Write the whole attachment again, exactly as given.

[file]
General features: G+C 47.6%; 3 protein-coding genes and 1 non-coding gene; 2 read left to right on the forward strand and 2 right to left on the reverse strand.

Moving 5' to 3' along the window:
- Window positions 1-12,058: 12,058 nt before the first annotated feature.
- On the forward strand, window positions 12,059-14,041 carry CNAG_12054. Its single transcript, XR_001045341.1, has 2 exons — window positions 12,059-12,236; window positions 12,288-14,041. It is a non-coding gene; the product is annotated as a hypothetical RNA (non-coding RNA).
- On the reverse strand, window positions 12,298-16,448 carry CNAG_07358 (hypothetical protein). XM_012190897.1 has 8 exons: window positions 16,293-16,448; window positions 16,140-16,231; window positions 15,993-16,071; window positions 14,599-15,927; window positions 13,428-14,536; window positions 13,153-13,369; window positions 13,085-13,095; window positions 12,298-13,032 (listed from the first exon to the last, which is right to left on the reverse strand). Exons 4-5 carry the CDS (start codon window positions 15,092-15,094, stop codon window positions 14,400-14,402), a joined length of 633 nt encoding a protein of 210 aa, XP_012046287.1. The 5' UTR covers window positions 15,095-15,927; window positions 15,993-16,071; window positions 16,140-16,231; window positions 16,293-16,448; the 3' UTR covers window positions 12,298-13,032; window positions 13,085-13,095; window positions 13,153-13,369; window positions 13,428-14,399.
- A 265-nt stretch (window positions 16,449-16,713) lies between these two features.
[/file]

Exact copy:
General features: G+C 47.6%; 3 protein-coding genes and 1 non-coding gene; 2 read left to right on the forward strand and 2 right to left on the reverse strand.

Moving 5' to 3' along the window:
- Window positions 1-12,058: 12,058 nt before the first annotated feature.
- On the forward strand, window positions 12,059-14,041 carry CNAG_12054. Its single transcript, XR_001045341.1, has 2 exons — window positions 12,059-12,236; window positions 12,288-14,041. It is a non-coding gene; the product is annotated as a hypothetical RNA (non-coding RNA).
- On the reverse strand, window positions 12,298-16,448 carry CNAG_07358 (hypothetical protein). XM_012190897.1 has 8 exons: window positions 16,293-16,448; window positions 16,140-16,231; window positions 15,993-16,071; window positions 14,599-15,927; window positions 13,428-14,536; window positions 13,153-13,369; window positions 13,085-13,095; window positions 12,298-13,032 (listed from the first exon to the last, which is right to left on the reverse strand). Exons 4-5 carry the CDS (start codon window positions 15,092-15,094, stop codon window positions 14,400-14,402), a joined length of 633 nt encoding a protein of 210 aa, XP_012046287.1. The 5' UTR covers window positions 15,095-15,927; window positions 15,993-16,071; window positions 16,140-16,231; window positions 16,293-16,448; the 3' UTR covers window positions 12,298-13,032; window positions 13,085-13,095; window positions 13,153-13,369; window positions 13,428-14,399.
- A 265-nt stretch (window positions 16,449-16,713) lies between these two features.